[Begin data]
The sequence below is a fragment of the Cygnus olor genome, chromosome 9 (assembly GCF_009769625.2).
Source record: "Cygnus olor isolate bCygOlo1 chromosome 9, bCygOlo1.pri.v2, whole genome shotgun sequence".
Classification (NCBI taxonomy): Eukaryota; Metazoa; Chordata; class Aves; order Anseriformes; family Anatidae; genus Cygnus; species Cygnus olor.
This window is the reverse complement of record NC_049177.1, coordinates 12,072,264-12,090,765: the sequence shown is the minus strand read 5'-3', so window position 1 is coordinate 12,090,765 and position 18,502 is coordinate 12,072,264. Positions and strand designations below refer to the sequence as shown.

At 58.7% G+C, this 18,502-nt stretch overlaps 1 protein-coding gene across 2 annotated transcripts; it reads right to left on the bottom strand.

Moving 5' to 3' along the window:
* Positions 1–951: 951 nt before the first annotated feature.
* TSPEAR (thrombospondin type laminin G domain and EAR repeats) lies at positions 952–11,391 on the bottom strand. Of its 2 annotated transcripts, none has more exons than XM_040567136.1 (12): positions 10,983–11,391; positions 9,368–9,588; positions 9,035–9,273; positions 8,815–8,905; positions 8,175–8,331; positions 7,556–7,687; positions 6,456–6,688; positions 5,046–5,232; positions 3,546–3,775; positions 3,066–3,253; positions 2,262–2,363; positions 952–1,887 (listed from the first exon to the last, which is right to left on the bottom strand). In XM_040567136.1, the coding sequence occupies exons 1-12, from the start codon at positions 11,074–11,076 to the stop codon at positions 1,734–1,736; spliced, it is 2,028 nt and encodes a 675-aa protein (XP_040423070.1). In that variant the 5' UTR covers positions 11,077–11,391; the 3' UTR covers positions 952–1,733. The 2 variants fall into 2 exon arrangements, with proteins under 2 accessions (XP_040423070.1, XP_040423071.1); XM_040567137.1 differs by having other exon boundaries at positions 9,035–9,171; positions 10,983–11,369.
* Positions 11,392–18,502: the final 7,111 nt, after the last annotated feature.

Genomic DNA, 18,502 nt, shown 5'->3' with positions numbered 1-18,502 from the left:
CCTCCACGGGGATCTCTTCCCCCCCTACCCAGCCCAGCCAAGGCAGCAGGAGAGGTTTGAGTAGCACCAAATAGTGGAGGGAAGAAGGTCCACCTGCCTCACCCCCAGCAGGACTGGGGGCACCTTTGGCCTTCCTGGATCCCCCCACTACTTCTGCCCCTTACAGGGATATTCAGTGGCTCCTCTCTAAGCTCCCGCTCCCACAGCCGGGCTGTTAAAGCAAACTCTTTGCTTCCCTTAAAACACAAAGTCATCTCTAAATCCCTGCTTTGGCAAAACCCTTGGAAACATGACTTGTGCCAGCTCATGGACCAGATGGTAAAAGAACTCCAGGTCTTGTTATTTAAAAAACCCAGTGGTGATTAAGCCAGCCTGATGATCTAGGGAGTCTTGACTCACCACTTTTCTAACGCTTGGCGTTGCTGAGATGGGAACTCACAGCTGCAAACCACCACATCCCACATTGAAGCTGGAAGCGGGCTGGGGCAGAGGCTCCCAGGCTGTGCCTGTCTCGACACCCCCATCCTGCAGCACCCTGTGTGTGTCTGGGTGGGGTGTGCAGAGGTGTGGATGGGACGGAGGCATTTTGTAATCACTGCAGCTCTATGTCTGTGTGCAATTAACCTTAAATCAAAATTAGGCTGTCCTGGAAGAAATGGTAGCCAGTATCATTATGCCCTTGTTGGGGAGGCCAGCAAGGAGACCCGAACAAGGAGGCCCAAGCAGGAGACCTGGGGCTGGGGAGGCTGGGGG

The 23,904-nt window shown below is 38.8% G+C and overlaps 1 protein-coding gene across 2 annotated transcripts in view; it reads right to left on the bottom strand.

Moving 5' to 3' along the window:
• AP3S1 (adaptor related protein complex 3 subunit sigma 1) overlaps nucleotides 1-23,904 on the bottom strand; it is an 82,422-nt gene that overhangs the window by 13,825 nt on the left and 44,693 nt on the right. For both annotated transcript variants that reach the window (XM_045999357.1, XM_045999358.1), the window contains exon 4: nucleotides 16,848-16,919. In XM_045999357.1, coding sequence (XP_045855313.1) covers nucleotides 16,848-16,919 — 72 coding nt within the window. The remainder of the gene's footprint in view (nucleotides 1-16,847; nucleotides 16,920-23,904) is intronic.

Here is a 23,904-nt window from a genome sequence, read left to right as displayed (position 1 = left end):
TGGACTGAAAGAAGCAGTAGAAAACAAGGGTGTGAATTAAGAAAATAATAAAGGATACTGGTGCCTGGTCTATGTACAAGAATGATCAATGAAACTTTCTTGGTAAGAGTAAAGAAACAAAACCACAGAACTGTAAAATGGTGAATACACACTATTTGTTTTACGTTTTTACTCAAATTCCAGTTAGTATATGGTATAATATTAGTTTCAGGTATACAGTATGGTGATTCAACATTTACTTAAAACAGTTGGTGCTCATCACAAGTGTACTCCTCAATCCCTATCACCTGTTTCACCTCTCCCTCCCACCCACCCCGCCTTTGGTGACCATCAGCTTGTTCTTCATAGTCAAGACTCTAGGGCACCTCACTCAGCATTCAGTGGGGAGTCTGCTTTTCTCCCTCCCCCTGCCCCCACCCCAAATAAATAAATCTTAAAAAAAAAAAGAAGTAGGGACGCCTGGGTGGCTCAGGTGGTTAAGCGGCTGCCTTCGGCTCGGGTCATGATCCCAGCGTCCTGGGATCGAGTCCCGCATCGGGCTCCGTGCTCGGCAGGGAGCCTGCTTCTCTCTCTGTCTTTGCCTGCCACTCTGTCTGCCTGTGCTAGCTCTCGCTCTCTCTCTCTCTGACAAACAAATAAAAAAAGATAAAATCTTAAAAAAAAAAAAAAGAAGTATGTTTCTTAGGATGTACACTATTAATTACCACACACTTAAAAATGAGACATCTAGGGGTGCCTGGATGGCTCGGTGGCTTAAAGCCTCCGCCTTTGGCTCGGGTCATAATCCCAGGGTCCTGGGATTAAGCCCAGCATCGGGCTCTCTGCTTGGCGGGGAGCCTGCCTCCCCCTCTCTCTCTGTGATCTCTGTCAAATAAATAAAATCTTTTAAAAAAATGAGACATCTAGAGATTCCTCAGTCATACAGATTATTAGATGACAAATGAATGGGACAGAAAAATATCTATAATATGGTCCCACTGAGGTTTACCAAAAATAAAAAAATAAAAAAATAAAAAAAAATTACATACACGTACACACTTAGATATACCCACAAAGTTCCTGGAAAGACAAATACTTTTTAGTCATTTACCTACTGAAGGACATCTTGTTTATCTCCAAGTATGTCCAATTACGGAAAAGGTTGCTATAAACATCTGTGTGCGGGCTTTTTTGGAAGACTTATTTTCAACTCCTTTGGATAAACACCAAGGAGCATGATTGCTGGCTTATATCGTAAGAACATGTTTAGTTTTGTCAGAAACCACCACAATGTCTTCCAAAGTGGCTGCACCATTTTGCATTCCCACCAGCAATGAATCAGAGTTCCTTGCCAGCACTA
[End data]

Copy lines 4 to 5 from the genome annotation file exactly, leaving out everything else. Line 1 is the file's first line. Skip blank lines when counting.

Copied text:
This window is the reverse complement of record NC_049177.1, coordinates 12,072,264-12,090,765: the sequence shown is the minus strand read 5'-3', so window position 1 is coordinate 12,090,765 and position 18,502 is coordinate 12,072,264. Positions and strand designations below refer to the sequence as shown.

At 58.7% G+C, this 18,502-nt stretch overlaps 1 protein-coding gene across 2 annotated transcripts; it reads right to left on the bottom strand.